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My Work at the Congo Protestant University

April 3, 2014

My inspiration for this collaborative capacity-building project with the Congo Protestant University (Université Protestante au Congo) began with my aunt and uncle, Mabel and John Ross, who were Disciples missionaries in the Congo for decades.  I was witness to how their faith made an impact on the Congolese community that they served.  I am implementing a strategic communications and capacity-building project at the Disciples’ partner organization, Congo Protestant University, with the full support of Rector Daniel Ngoy Boliya, Disciples Minister and Congo Protestant University President, and the Board and Council of Advisors of the North American Liaison Bureau whose members include Ben C. Hobgood, former interim Congo Protestant University President and Disciples Missionary to Congo.  The University is deeply committed to the success of this project.  As the University looks to position its students as the future leaders of Congo, a Christian education is the foundation of that success.  I am thrilled to be serving the Congo Protestant University’s ministry as a development and communications short-term volunteer.

From the minute I stepped off the plane on January 19, it has been a whirlwind of activity as the University hosted the visit of Nobel Laureate in Chemistry, Dr. Peter Agre the week of February 12, 2014.  As the Director of the Malaria Research Institute at Johns Hopkins University and a science diplomat, Dr. Agre and his colleague, Dr. William Moss, traveled to the Democratic Republic of Congo to spend time at the University and explore malaria research collaboration opportunities.  During his lectures on malaria, Dr. Agre stressed the importance of young people participating in science and urged them “to be a part of the solution” saying that “we can see the hand of God in all that we do.”  He said, “Who knows, maybe the Nobel Prize for the eradication of malaria will be given to an African scientist.”  The students eagerly peppered Dr. Agre with questions as he spoke about his path to the Nobel Prize.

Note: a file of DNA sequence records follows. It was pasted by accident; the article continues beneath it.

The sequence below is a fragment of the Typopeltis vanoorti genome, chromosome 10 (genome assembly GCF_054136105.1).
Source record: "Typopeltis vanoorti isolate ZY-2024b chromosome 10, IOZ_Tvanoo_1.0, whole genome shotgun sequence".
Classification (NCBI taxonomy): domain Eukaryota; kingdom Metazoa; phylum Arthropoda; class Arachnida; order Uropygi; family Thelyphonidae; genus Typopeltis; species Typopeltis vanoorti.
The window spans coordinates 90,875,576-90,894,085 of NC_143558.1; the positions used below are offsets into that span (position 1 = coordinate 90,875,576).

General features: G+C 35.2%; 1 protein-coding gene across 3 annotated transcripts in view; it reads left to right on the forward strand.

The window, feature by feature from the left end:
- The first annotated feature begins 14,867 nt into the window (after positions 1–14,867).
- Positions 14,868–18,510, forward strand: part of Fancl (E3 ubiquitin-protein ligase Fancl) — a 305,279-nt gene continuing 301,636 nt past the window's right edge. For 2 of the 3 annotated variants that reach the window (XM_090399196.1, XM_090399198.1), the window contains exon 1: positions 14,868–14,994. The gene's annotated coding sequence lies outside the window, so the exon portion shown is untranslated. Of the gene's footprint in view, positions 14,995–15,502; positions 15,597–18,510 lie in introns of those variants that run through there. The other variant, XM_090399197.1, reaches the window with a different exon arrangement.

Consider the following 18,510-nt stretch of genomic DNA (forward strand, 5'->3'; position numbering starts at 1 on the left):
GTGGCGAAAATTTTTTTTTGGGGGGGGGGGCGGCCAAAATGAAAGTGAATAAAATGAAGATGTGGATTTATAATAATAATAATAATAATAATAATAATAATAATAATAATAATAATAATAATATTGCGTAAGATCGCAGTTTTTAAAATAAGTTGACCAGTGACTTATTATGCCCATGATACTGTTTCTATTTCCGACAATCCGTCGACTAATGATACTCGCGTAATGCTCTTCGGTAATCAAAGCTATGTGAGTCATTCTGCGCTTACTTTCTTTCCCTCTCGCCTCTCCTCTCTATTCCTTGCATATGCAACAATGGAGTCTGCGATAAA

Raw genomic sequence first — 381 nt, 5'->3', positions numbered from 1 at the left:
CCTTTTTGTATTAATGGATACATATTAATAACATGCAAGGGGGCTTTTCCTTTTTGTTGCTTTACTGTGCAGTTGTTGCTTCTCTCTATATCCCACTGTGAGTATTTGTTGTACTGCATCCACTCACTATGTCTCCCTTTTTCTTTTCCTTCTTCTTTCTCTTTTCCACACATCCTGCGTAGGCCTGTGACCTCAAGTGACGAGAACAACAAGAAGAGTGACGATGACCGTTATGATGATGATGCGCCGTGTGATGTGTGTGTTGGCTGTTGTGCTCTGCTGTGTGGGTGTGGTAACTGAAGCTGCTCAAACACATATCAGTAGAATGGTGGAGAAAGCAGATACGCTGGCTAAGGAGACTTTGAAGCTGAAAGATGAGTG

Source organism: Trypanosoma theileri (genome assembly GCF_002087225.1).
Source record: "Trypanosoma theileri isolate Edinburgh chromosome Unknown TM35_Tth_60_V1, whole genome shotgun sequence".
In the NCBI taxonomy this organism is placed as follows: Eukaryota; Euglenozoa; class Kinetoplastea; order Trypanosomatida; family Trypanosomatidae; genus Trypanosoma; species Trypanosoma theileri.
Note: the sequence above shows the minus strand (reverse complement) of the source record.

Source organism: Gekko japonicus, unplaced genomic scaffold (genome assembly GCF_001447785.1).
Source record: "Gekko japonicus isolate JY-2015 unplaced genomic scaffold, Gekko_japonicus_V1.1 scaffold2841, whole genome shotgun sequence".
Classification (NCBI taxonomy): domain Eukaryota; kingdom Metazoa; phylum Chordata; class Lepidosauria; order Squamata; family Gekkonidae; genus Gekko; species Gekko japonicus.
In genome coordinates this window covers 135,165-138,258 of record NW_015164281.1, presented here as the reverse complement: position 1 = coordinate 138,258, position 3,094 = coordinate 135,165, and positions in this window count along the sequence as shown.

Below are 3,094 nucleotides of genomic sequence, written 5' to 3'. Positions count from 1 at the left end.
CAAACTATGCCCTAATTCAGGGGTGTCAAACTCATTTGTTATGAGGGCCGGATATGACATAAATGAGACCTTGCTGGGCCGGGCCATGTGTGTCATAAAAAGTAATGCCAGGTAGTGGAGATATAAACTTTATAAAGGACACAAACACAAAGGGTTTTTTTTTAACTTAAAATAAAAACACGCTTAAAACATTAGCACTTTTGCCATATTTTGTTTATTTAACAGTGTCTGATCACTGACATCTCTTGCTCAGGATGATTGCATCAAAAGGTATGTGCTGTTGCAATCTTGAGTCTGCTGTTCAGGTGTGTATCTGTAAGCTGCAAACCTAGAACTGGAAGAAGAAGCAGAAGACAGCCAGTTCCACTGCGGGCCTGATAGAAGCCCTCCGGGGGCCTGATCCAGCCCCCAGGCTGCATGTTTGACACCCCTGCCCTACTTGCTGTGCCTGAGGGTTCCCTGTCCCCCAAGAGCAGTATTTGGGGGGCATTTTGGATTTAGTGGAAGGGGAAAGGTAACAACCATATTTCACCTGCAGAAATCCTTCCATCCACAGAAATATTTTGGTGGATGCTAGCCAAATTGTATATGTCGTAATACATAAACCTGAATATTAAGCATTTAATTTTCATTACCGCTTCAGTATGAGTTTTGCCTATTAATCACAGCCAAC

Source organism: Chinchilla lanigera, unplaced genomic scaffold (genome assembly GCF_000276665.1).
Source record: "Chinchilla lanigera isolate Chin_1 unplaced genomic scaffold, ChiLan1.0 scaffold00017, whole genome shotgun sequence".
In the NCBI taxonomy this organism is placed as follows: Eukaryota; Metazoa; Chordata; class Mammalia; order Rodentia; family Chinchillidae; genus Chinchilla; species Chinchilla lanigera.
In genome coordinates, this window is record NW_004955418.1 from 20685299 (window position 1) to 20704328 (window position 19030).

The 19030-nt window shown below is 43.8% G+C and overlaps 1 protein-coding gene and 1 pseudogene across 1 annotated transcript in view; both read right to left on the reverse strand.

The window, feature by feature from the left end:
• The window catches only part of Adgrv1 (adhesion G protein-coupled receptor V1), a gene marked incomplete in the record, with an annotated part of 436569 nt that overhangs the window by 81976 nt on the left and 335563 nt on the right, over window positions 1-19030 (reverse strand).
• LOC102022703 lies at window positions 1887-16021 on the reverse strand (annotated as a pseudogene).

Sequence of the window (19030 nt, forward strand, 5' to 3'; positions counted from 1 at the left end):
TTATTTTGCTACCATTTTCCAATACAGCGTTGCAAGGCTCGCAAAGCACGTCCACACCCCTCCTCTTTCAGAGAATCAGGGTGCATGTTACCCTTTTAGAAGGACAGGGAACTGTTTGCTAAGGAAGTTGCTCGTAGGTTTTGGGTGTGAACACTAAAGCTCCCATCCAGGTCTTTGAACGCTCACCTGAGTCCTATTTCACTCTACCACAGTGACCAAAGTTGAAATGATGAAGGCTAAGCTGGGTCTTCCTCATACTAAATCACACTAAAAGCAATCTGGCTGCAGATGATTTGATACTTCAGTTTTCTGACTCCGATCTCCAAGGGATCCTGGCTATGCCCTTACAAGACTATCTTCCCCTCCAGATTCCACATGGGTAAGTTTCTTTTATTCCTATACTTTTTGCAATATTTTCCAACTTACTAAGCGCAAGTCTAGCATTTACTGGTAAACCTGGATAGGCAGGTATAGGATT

During a reception at his residence, U.S. Ambassador James Swan touched on the cooperation between the United States and the DRC through research and teaching about critical topics such as public health and disease.  Understanding that collaboration will be the key component to malaria research, both the Congolese Minister of Health and the Head of President Kabila’s Cabinet pledged their support.  “Dr. Agre called on UPC researchers to develop a synergistic approach to finding a cure for malaria,” reported the Agence Congolaise de Presse.  The University is in the midst of taking the next step in its growth.  Stay tuned for more developments at the Congo Protestant University.


Linda James serves as a short-term volunteer with the Protestant University in the Democratic Republic of the Congo. She assists with their capacity building program.

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